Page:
• Number of stables, coach houses, harness rooms, cow houses, calf houses, dairies, piggeries, fowl houses, boiling houses, barns, turn houses, potato houses, workshops, sheds, stores, forges, and laundries

“Form N” was a summary of the total number of people in a given town. The information can include:

  • Location: County, District, Parish
  • Total number of dwelling houses
  • Total number of families and persons in each house
  • Total number of Roman Catholics, Protestant Episcopalians, Presbyterians, Methodists, Independents, Baptists, Quakers, Jews, or other religions in each house

How Do I Search This Collection?[edit | edit source]

Before searching this collection, it is helpful to know:

  • Name of your ancestor
  • Identifying information such as age or names of other family members

Search the Index[edit | edit source]

Search by name on the Collection Details Page.
  1. Fill in the search boxes in the Search Collection section with the information you know
  2. Click Search to show possible matches

How Do I Analyze the Results?[edit | edit source]

Compare each result from your search with what you know to determine if there is a match. This may require viewing multiple records or images. Keep track of your research in a research log.

What Do I Do Next?[edit | edit source]

I Found the Person I Was Looking For, What Now?[edit | edit source]

  • Add any new information to your records
  • Use the age listed to determine an approximate birth date. This date along with the place of birth can help you find a birth record
  • Use the names of the head of household and spouse to search for a marriage record
  • Birthplaces can tell you former residences and can help to establish a migration pattern for the family
  • The relationships given will help you to organize family groups
  • Married family members may have lived nearby but in a separate household so you may want to search an entire town, neighboring towns, or even a county
  • You may be able to identify an earlier generation if elderly parents were living with or close by a married child
  • You may be able to identify a younger generation if a young married couple still lived with one of their sets of parents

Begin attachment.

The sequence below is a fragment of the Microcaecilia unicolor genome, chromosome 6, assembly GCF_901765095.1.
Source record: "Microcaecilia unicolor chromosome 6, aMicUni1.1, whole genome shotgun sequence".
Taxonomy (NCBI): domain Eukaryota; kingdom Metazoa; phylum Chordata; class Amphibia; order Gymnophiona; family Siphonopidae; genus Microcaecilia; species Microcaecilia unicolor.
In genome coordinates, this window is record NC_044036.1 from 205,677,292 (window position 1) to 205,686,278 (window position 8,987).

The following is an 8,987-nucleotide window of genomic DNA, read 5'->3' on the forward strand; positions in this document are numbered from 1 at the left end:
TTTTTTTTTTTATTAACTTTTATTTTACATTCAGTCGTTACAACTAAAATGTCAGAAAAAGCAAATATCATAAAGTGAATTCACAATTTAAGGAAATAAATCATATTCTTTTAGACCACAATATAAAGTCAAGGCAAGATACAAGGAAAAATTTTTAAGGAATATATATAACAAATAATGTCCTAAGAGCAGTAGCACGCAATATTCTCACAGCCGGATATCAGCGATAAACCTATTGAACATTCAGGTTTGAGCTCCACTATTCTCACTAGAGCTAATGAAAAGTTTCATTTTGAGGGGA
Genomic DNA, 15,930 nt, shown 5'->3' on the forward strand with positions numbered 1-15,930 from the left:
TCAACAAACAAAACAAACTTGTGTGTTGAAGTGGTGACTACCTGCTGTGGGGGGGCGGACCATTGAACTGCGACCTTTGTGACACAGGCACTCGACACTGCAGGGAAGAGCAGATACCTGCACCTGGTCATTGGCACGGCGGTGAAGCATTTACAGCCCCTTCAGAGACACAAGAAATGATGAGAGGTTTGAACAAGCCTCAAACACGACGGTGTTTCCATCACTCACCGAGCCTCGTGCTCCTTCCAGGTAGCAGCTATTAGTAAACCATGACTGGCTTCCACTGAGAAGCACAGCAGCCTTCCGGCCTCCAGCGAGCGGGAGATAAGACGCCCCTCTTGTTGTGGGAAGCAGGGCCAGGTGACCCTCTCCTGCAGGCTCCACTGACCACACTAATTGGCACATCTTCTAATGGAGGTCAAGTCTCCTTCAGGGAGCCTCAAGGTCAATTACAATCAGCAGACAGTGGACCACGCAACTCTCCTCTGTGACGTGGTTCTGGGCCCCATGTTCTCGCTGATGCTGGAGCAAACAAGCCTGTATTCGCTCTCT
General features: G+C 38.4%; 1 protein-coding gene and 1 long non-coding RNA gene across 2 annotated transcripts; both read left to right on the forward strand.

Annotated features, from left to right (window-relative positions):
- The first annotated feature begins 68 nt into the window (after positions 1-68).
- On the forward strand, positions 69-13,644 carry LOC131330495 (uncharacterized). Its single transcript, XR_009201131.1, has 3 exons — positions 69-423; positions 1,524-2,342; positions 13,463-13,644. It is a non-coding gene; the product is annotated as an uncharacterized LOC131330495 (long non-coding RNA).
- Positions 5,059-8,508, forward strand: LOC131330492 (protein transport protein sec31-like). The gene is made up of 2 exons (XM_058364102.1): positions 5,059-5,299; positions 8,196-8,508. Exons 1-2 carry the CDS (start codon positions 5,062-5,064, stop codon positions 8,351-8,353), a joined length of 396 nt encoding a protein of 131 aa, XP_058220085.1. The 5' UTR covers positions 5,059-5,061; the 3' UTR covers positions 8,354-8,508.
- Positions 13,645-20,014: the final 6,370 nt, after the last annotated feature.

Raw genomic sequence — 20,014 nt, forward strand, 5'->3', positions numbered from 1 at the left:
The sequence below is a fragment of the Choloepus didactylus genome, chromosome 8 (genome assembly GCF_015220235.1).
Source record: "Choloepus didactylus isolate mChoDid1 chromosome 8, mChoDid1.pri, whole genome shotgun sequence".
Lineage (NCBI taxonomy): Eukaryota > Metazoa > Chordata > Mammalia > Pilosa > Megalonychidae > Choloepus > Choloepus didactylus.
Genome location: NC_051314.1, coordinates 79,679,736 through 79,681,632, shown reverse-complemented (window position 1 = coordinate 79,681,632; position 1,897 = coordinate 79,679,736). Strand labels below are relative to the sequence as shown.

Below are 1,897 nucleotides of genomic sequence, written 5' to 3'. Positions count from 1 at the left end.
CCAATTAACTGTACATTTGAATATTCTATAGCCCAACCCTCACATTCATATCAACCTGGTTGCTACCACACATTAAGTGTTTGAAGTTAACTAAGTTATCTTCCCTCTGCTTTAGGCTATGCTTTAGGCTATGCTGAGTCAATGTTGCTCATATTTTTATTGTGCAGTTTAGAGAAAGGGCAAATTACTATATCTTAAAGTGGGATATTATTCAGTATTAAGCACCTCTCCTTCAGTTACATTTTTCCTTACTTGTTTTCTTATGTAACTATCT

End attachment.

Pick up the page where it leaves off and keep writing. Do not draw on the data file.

I Can’t Find the Person I’m Looking For, What Now?[edit | edit source]

  • There may be more than one person in the records with the same name
  • Your ancestor may have used different names or variations of their name throughout their life
  • It is often helpful to extract the information on all families with the same surname in the same general area. If the surname is uncommon, it is likely that those living in the same area were related
  • Additional searches may be needed to locate all members of a particular family in the census
  • You may have to read around marks made by the clerks who compiled the census data. These marks sometimes obscure the information
  • Accept the ages with caution
  • Given names may not be the same as a name recorded in church or vital records
  • The information may be incorrect
  • Names may be spelled phonetically (or as they sounded to the census taker)
  • Place-names may be misspelled
  • Individuals missing from a family may be listed elsewhere in the census
  • Search the surrounding area

Research Helps[edit | edit source]

The following articles will help you in your research for your family in Ireland.

Citing This Collection[edit | edit source]

Citations help you keep track of places you have searched and sources you have found. Identifying your sources helps others find the records you used.

Collection Citation:
The citation for this collection can be found on the Collection Details Page in the section Citing this Collection.
Record Citation:
When looking at a record, the citation can be viewed by clicking the drop-down arrow next to Document Information.